i-despise-pinstripes0Doctrine and practice matter. The Old Testament is packed with proof — Cain’s vegetable offering, Nadab and Abihu’s unauthorized fire, the blemished sacrifices God despises in Malachi — that God doesn’t accept all that is offered to Him. God’s glory demands that He be worshiped in ways that are acceptable to Him. We latter-day believers worship in spirit and truth, but none of us knows how broad a license that phrase confers. “In spirit and truth” is not the same as “what works for me.” God allows us latitude in our practices, but when the fences are down the sheep will wander: “For the time will come when men will not put up with sound doctrine. Instead, to suit their own desires, they will gather around them a great number of teachers to say what their itching ears want to hear.” (2 Tim. 4:3) We have a duty to stand firm for right doctrine and practice.

Before a church-league softball game years ago, I suggested to my teammates that we try to win the game. I said we’d honor our opponents by giving our best effort between the chalk lines. By their dropped jaws and incredulous stares you might have supposed I wanted to brush off their lead-off hitter with the old high, hard one or go into second with our spikes up. They seemed to think we did enough if we went through the motions, and that serious effort was unChristian. I suspect many Christians take the same approach — content to make the appropriate motions and noises without much care for the outcome — to discussions about religion and faith.

But here’s the delightful thing. Fervency for right doctrine and practice does not require us to compromise courtesy. We aren’t being pulled in two directions. It’s not a case of, “You put down your rock and I’ll put down my sword.” We aren’t required to give up anything except what impairs us. Fulfilling the call to be gracious makes us more effective in defending the faith. You catch more flies with honey.

My thesis is that we need to add a firm resolve to defend good doctrine and practice to the graciousness Chaplain Mike commended to us earlier. Let me back that up with a few principles showing how courtesy and humility go hand in hand with persuasiveness.

Speak the plain truth
Christian debate is infected with unkind and inaccurate hyperbole. Hyperbole is fun, but it isn’t honest. We need to stop using it. Contemporary worship services are not “cheesy rock concerts.” People who attend traditional services are not “corpses.” Liturgical services are not “hide-bound magic shows.” Old doctrines are not “medieval superstitions.” This sort of mischaracterization has no place in Christian discourse. Misquoting another person is false witness and sinful. Anyway, mischaracterizations don’t work. When we describe people in terms like these I’ve mentioned, they won’t recognize themselves and they won’t acknowledge the criticism as pertaining to them. The point we are making goes off track. If we care about persuading people and defending right doctrine we must give up what isn’t honest and accurate.

Speak graciously
CS Lewis says, in his Reflections on the Psalms, “It can be argued that if the windows of various ministries and newspapers were more often broken, if certain people were more often put under pumps and pelted in the streets, we should get on a great deal better.” But Lewis stops short of endorsing violent action. It would be an effective tool, but it is one we cannot wield. And neither can we accomplish anything good with aggressive speech.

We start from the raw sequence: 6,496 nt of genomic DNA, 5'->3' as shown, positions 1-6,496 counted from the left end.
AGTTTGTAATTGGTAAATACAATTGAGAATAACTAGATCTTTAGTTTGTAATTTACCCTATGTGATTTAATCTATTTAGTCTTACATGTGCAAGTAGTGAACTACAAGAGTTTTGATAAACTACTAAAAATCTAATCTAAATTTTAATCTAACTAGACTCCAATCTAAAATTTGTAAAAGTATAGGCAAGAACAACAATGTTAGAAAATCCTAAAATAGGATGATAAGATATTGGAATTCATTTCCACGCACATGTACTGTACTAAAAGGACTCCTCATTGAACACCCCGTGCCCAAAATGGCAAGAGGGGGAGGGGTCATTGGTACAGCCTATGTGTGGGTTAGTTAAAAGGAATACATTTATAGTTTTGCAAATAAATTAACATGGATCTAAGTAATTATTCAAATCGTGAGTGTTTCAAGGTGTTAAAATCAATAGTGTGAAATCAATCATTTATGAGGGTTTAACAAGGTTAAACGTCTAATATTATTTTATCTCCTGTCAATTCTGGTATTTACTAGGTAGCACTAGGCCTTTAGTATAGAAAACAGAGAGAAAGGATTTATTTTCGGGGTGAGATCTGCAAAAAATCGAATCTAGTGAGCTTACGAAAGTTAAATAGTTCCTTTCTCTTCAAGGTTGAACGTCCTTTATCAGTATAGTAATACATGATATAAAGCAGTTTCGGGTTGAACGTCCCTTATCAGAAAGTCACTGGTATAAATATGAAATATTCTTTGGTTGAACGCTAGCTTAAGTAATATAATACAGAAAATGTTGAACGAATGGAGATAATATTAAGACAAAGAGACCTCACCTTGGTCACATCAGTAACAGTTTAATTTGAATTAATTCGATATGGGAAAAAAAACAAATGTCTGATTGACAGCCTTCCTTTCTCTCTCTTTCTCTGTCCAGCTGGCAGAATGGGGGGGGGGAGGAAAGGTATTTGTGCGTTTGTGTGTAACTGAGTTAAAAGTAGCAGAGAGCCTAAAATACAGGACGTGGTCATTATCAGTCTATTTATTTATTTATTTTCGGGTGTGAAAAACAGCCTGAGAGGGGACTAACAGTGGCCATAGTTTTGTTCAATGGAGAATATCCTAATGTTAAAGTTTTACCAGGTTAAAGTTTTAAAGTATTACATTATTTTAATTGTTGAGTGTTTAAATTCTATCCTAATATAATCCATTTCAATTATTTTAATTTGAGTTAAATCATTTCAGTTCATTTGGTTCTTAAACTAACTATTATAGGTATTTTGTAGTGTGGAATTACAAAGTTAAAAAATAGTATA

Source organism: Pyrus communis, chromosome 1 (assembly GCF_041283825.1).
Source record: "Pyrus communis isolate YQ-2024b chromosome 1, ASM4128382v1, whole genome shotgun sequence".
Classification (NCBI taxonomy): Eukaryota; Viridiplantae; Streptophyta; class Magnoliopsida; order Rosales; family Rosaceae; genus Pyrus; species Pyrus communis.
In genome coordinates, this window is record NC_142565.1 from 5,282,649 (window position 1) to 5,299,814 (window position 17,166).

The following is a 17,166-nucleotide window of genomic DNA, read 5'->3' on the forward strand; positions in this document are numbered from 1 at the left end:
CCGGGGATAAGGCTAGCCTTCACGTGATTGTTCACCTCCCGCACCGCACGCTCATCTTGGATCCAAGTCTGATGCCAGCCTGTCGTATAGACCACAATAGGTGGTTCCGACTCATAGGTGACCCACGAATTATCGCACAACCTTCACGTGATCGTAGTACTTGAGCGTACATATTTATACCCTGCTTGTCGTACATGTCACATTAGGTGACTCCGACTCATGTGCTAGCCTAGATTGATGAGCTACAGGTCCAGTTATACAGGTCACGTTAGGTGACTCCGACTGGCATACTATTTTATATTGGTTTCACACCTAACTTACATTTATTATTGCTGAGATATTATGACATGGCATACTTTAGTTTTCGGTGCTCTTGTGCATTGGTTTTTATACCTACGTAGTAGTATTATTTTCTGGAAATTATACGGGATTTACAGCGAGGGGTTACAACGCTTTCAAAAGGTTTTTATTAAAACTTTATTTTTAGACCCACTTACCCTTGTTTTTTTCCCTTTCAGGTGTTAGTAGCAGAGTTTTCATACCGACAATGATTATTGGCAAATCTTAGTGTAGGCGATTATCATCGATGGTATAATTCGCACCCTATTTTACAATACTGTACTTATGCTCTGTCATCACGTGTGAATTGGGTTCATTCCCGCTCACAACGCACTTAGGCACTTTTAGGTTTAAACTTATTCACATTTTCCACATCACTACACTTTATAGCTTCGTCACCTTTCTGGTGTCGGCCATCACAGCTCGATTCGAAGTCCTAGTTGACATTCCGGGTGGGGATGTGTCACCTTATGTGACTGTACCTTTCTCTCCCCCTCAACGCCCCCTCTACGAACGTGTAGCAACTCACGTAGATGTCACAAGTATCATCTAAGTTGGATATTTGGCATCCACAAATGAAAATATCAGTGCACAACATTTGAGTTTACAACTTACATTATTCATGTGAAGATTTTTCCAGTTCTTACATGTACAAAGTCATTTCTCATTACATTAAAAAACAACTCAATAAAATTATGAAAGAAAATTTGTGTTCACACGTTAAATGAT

The crowd came to be baptized, and John the Baptist called them a brood of vipers. Whatever John said to Herod Antipas got him imprisoned and beheaded. Jesus himself addressed the Jewish authorities as hypocrites, whitewashed sepulchers and blind guides. And the less said about Paul’s comment about the false teachers in Galatia the better. From these examples I would draw no lesson at all. Peter instructs the believers to always be ready to give an answer, but adds, “Do this with gentleness and respect, keeping a clear conscience.”

0626-piniellaListen and wait
Consider the Jerusalem Council in Acts 15. James wasn’t the biggest name attending that meeting, but he made the vital contribution to the outcome by waiting until after Peter, Barnabas, Paul, and perhaps others, had finished speaking. James comprehended the whole debate before he spoke. And, clever fellow, he even brought Peter onto his side by citing Peter’s earlier statement in support of his own.

I have, on occasion, listened while another person stated his opinion, the preceded to find the obvious flaws in it and reverse himself without any input from me. If I had stuck my oar in, it would have been my ideas he reacted to and not his own.

More questions, fewer answers
My high school friend grew up as I did in a traditional denominational church. But he now declares hymns are unfit for church because, “They don’t know what a diadem is.”  When he said this to me in a recent conversation, I didn’t know how to respond. I should have asked him many honest questions: Who is this they you speak of? Is they the people who attend your services now, or an unchurched demographic you hope to attract in the future? How do you know what they know? Would it be possible to just explain that a diadem is a crown? Doesn’t the hymn you disparage for introducing an unfamiliar word in one line, “Bring forth the royal diadem,” clarify that word in the very next line: “And crown Him Lord of all?” If you reject this hymn as a means of teaching Jesus as King of Kings, how do you teach that important aspect of His nature? Are you only trying to update the vocabulary, or are you changing Christianity?